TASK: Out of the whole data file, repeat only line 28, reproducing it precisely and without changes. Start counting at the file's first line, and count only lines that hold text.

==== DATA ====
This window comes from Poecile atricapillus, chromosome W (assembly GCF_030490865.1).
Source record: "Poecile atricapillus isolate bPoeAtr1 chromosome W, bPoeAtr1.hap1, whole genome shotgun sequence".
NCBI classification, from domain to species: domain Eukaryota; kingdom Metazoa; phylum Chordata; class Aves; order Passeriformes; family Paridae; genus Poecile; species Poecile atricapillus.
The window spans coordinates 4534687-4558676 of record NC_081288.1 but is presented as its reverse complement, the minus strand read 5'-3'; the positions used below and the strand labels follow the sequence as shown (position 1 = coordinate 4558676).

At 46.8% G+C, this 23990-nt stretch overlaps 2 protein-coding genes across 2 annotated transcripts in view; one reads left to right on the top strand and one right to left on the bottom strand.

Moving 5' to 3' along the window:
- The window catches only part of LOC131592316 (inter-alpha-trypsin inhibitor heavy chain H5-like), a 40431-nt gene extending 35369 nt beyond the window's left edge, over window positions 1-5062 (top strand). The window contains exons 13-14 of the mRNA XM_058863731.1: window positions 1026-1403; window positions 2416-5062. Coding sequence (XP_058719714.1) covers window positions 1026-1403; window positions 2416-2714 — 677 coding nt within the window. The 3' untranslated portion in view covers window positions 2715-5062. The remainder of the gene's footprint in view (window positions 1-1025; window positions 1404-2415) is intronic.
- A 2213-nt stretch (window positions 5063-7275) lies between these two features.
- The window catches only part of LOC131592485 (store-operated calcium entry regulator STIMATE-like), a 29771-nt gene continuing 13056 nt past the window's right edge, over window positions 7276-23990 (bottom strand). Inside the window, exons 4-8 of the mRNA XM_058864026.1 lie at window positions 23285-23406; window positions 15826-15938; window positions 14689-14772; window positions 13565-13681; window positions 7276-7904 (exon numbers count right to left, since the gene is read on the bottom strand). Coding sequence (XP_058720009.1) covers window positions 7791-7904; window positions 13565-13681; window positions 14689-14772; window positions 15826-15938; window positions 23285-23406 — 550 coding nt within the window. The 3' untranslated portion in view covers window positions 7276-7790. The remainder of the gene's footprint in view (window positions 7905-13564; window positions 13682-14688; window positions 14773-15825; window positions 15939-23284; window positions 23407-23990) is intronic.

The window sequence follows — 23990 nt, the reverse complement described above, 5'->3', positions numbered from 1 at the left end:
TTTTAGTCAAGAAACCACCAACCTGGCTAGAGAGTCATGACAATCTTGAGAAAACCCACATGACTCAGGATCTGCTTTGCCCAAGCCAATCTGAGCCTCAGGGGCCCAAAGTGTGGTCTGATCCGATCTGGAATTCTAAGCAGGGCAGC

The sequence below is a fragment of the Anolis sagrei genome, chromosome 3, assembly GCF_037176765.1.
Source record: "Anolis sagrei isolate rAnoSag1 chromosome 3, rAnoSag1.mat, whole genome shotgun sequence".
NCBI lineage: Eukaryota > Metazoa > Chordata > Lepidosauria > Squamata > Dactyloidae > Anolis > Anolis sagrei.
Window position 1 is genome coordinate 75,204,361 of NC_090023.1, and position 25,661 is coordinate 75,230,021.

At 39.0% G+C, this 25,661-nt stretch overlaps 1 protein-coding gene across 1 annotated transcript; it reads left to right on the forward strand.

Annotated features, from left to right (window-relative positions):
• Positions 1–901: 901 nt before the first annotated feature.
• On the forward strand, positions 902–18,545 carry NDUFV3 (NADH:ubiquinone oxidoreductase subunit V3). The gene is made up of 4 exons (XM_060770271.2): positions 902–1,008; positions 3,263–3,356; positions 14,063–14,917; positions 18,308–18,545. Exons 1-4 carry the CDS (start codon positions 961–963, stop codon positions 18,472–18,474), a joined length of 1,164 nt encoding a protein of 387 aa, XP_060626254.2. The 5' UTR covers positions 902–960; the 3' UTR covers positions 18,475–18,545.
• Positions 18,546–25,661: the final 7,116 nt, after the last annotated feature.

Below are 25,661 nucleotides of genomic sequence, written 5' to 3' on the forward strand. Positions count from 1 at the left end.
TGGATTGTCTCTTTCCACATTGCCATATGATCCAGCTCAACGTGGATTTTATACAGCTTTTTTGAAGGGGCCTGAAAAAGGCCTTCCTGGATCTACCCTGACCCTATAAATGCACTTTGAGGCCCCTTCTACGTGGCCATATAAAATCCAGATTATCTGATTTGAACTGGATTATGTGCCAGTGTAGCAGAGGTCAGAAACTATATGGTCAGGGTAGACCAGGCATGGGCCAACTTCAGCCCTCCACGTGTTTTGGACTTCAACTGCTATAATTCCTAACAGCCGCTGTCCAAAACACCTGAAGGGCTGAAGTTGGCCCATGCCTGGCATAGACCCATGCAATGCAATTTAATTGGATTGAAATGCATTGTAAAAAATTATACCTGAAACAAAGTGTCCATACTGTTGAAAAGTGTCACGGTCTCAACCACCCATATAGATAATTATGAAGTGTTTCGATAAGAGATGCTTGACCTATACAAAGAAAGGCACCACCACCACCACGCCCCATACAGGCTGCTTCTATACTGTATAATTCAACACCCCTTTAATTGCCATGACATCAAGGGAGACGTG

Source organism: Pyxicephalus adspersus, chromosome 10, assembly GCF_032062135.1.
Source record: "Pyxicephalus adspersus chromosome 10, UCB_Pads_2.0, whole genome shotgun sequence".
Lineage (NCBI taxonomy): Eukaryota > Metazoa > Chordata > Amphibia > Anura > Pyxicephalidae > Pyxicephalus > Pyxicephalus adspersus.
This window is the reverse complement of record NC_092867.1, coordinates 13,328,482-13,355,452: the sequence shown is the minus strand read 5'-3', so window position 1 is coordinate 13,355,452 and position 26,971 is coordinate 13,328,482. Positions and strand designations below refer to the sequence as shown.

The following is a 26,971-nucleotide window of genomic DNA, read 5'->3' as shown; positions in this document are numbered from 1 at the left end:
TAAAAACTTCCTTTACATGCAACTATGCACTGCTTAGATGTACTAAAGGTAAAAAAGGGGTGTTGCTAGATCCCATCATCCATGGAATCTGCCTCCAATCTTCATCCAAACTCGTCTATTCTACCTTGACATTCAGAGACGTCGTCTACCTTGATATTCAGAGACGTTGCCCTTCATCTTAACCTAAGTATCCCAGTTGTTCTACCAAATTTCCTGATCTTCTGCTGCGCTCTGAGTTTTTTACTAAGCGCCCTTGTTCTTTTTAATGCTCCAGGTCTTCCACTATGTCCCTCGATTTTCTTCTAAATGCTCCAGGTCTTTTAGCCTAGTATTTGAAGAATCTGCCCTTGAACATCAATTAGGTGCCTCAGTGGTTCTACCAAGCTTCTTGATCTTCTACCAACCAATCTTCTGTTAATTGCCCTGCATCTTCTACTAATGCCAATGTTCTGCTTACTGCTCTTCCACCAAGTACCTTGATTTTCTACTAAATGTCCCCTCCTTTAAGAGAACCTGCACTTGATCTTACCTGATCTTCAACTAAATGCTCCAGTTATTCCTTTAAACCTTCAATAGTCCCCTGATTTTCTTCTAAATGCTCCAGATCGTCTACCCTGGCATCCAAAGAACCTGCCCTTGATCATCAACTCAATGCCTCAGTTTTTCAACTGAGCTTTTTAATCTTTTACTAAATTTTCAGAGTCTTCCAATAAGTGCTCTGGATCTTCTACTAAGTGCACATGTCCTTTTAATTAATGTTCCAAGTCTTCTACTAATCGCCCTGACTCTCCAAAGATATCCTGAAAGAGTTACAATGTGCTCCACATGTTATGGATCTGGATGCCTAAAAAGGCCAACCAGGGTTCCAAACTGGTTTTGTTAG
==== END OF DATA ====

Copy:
TAAAAACTTCCTTTACATGCAACTATGCACTGCTTAGATGTACTAAAGGTAAAAAAGGGGTGTTGCTAGATCCCATCATCCATGGAATCTGCCTCCAATCTTCATCCAAACTCGTCTATTCTACCTTGACATTCAGAGACGTCGTCTACCTTGATATTCAGAGACGTTGCCCTTCATCTTAACCTAAGTATCCCAGTTGTTCTACCAAATTTCCTGATCTTCTGCTGCGCTCTGAGTTTTTTACTAAGCGCCCTTGTTCTTTTTAATGCTCCAGGTCTTCCACTATGTCCCTCGATTTTCTTCTAAATGCTCCAGGTCTTTTAGCCTAGTATTTGAAGAATCTGCCCTTGAACATCAATTAGGTGCCTCAGTGGTTCTACCAAGCTTCTTGATCTTCTACCAACCAATCTTCTGTTAATTGCCCTGCATCTTCTACTAATGCCAATGTTCTGCTTACTGCTCTTCCACCAAGTACCTTGATTTTCTACTAAATGTCCCCTCCTTTAAGAGAACCTGCACTTGATCTTACCTGATCTTCAACTAAATGCTCCAGTTATTCCTTTAAACCTTCAATAGTCCCCTGATTTTCTTCTAAATGCTCCAGATCGTCTACCCTGGCATCCAAAGAACCTGCCCTTGATCATCAACTCAATGCCTCAGTTTTTCAACTGAGCTTTTTAATCTTTTACTAAATTTTCAGAGTCTTCCAATAAGTGCTCTGGATCTTCTACTAAGTGCACATGTCCTTTTAATTAATGTTCCAAGTCTTCTACTAATCGCCCTGACTCTCCAAAGATATCCTGAAAGAGTTACAATGTGCTCCACATGTTATGGATCTGGATGCCTAAAAAGGCCAACCAGGGTTCCAAACTGGTTTTGTTAG